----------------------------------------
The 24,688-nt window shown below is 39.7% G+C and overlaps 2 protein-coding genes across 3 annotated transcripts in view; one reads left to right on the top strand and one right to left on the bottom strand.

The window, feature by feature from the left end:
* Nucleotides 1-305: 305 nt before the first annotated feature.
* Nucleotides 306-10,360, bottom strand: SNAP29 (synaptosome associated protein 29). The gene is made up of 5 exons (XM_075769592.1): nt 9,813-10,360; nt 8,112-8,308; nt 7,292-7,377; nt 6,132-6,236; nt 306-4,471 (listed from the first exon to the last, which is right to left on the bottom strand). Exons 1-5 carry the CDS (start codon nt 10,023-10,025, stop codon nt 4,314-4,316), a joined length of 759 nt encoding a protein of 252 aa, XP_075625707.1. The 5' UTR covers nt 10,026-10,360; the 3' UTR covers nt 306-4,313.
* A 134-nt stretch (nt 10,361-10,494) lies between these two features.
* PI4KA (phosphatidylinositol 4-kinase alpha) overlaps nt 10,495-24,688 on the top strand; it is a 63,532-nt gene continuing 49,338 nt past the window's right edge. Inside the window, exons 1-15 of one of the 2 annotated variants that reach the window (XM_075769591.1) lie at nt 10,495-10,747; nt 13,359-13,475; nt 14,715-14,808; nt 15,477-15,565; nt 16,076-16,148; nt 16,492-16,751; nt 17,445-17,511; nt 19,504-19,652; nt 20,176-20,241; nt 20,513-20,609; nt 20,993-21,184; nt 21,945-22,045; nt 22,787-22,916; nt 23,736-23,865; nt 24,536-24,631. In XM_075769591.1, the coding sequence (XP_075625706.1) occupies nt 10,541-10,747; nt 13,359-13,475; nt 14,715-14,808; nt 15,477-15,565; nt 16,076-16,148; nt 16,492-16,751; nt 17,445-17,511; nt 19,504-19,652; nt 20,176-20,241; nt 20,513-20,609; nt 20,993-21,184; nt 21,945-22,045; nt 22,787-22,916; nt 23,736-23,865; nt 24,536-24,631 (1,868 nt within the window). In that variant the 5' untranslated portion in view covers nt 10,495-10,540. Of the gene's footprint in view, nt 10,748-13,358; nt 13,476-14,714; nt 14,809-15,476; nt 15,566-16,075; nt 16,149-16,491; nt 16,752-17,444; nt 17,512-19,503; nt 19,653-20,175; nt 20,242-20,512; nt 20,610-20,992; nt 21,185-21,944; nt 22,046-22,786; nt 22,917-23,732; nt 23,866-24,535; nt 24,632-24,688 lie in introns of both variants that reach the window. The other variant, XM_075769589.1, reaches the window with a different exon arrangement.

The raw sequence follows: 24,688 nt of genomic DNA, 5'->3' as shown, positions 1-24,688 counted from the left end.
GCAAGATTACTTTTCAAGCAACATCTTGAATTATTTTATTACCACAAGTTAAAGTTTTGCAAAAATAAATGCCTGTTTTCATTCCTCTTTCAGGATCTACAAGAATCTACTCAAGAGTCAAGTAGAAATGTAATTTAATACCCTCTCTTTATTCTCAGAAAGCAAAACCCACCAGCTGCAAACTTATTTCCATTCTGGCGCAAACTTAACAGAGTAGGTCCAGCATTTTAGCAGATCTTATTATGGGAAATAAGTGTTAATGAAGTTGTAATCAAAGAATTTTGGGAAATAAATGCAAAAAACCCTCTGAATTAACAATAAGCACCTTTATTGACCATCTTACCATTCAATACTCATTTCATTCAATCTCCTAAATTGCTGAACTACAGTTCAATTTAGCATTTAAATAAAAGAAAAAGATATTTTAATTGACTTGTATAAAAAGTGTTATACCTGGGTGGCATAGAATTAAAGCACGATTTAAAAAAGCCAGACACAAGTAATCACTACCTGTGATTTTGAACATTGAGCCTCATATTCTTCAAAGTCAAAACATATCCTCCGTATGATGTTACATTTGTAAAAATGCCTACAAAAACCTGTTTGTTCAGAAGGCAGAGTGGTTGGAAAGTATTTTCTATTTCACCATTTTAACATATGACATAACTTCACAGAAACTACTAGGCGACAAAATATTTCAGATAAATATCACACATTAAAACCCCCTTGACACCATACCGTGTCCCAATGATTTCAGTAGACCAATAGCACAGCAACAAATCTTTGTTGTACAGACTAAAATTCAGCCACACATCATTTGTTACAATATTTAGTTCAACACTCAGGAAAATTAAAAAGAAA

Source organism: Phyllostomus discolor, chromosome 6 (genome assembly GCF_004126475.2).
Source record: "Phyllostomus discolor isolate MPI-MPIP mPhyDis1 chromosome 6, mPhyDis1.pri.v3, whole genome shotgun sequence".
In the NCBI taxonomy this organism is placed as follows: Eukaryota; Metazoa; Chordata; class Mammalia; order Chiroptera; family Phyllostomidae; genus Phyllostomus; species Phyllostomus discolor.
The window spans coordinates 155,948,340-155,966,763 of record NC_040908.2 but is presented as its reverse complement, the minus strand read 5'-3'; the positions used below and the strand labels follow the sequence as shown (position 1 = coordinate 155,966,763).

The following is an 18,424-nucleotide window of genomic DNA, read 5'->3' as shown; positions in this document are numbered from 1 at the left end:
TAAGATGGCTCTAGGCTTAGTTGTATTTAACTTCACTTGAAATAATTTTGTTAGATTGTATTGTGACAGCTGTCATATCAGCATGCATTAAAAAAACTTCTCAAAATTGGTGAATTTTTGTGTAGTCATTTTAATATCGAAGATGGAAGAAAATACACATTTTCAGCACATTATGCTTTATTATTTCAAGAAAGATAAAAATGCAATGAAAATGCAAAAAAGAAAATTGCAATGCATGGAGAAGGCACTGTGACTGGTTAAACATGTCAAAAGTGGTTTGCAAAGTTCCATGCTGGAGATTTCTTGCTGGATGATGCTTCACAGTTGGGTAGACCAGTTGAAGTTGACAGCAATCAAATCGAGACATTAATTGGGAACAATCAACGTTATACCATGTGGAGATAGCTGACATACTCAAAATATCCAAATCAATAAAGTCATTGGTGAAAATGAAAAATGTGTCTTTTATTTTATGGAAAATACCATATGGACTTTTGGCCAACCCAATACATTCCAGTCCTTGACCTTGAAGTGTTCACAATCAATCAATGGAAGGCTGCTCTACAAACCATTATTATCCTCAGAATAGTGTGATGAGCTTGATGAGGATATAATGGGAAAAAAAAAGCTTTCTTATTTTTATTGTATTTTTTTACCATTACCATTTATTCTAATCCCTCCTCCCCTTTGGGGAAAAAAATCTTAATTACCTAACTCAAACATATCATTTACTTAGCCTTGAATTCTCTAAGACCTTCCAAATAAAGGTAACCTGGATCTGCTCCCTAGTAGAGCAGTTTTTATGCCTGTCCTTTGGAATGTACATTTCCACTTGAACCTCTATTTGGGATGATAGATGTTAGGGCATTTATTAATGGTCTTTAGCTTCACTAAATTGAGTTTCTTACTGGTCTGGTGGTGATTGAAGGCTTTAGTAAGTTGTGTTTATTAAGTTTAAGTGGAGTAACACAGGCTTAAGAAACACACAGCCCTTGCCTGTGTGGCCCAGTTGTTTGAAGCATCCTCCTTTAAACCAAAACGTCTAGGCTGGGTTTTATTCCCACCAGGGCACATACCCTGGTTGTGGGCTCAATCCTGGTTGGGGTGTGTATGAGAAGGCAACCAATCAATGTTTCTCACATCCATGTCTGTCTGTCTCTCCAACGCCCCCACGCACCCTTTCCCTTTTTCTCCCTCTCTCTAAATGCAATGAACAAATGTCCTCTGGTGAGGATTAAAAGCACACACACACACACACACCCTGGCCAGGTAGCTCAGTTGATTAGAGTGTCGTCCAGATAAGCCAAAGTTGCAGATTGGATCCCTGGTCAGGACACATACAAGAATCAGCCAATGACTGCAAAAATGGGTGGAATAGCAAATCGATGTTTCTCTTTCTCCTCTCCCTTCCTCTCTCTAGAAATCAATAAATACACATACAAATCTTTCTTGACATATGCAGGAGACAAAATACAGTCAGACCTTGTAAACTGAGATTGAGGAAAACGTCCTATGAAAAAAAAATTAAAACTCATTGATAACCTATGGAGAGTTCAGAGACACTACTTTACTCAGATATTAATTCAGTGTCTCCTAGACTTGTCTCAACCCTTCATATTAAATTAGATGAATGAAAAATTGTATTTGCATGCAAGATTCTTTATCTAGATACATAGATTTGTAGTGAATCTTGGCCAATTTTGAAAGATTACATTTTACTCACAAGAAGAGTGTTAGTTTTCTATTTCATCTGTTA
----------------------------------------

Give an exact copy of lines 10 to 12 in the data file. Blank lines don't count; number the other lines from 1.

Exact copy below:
Source record: "Phyllostomus discolor isolate MPI-MPIP mPhyDis1 chromosome 6, mPhyDis1.pri.v3, whole genome shotgun sequence".
In the NCBI taxonomy this organism is placed as follows: Eukaryota; Metazoa; Chordata; class Mammalia; order Chiroptera; family Phyllostomidae; genus Phyllostomus; species Phyllostomus discolor.
The window spans coordinates 155,948,340-155,966,763 of record NC_040908.2 but is presented as its reverse complement, the minus strand read 5'-3'; the positions used below and the strand labels follow the sequence as shown (position 1 = coordinate 155,966,763).